Last month, Sen. Mary Landrieu (D-LA) announced that she would be blocking “the nomination of Office of Management and Budget [OMB] director Jack Lew until the Obama administration lifts its deepwater drilling moratorium,” singlehandedly hobbling the OMB.
Today, the Obama administration announced that it will be ending its deepwater drilling moratorium. “The policy position that we are articulating today is that we are open for business,” Interior Secretary Ken Salazar told reporters at a news conference. Yet Landrieu said in a statement today that she still refuses to lift her hold on Lew’s nomination, and will continue to “evaluate if today’s lifting of the moratorium is actually putting people back to work” and “whether or not drilling activity in both shallow and deep water is resuming” over the next month before making a decision:
Democratic senator Mary Landrieu of Louisiana today applauded the Obama administration for lifting the moratorium on deepwater oil drilling but said she will continue to block the nomination of Jack Lew to head the Office of Management & Budget.
“I am not going to release my hold on Jack Lew,” Landrieu said in a statement. “Instead I will take this time to look closely at how [the Bureau of Ocean Energy Management] is handling the issuing of permits and whether or not drilling activity in both shallow and deep water is resuming.” Landrieu said she will use the remaining month before Congress convenes on November 15 for the lame-duck session to “evaluate if today’s lifting of the moratorium is actually putting people back to work.”
In her statement, Landrieu adds that she wants there to be “an action plan to get the entire industry in the Gulf of Mexico back to work. This means that the administration must continue to accelerate the granting of permits in shallow and deep water, and provide greater certainty about the rules and regulations industry must meet. I strongly believe that we can do this safely and swiftly.”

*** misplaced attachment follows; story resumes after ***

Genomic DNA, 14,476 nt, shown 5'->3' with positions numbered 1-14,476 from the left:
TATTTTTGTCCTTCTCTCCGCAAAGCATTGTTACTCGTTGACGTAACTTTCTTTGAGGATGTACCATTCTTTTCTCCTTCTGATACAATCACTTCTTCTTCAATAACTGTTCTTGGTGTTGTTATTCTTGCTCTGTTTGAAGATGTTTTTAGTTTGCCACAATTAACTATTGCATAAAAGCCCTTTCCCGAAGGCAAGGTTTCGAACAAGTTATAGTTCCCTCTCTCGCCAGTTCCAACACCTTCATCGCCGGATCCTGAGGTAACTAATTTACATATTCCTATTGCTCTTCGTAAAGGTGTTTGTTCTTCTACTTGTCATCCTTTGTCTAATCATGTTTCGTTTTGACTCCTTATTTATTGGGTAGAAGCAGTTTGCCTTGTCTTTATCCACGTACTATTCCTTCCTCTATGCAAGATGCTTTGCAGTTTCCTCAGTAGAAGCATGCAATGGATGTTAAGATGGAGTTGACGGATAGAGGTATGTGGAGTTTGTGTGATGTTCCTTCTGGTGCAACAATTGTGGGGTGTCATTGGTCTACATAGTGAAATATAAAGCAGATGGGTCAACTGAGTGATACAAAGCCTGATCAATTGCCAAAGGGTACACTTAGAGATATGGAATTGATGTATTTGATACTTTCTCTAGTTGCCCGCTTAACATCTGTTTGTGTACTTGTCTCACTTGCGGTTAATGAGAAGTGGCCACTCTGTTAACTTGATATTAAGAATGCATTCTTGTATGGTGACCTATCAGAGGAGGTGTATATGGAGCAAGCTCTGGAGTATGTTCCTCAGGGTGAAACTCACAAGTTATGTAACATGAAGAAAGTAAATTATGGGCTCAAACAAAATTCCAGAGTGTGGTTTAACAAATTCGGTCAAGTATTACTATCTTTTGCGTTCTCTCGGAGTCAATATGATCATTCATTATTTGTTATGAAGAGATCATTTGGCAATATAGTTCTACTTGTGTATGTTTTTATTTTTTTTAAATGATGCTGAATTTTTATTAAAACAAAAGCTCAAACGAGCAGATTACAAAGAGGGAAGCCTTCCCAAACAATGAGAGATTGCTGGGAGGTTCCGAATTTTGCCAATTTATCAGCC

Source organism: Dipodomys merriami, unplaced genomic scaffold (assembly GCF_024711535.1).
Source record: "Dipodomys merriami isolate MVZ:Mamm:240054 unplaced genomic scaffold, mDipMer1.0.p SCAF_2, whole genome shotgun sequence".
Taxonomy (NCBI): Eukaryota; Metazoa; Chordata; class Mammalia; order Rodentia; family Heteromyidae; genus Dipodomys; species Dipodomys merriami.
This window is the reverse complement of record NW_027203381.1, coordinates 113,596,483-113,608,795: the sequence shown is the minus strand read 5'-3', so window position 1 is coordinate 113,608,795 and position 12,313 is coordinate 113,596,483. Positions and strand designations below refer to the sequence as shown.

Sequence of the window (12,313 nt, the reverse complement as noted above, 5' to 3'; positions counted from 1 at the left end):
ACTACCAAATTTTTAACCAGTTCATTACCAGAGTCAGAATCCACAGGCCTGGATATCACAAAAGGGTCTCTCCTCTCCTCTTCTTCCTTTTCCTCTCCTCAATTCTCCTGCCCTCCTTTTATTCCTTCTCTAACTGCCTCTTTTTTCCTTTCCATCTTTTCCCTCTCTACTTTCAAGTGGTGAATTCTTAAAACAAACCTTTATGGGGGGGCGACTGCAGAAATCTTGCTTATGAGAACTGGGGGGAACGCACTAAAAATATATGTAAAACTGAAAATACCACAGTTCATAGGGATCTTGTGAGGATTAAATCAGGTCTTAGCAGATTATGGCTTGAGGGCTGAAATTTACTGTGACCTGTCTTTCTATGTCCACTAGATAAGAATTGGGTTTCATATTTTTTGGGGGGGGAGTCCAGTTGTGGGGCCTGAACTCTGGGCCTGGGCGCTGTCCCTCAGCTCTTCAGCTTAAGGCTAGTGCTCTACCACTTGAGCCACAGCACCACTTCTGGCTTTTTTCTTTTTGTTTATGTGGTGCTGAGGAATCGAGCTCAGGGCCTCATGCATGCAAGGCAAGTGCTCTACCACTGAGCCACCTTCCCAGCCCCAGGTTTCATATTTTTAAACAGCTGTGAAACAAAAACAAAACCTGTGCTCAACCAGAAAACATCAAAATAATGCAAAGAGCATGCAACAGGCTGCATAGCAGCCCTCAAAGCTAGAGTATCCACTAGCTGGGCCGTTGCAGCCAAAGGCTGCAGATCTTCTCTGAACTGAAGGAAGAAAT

Although Landrieu argued that the drilling moratorium “could cost more jobs than the spill itself,” the actual economic impact of restoring the rule of law to offshore drilling has been minimal, while the economic, environmental, and psychological impacts of the oil disaster continue to grow.
White House press secretary Robert Gibbs castigated Landrieu for “playing politics” with Lew’s nomination:
“We hope that, as we work through the normal course of a policy that ensures that oil drilling is done in a safe way, certainly that Senator Landrieu would judge Jack Lew on the merits of being a budget director, not of playing politics and getting issues that are ancillary to what he does involved in that equation,” said Gibbs, reiterating his claim last month that Landrieu’s hold is “outrageous.”
“Jack didn’t have anything to do with issuing the moratorium, doesn’t currently have anything to do with the moratorium. He passed two Senate committees with more than 40 votes and only one dissenting vote. And obviously a budget director in a time of economic concern and concern about our long-term fiscal picture is somebody that you need at work,” Gibbs said.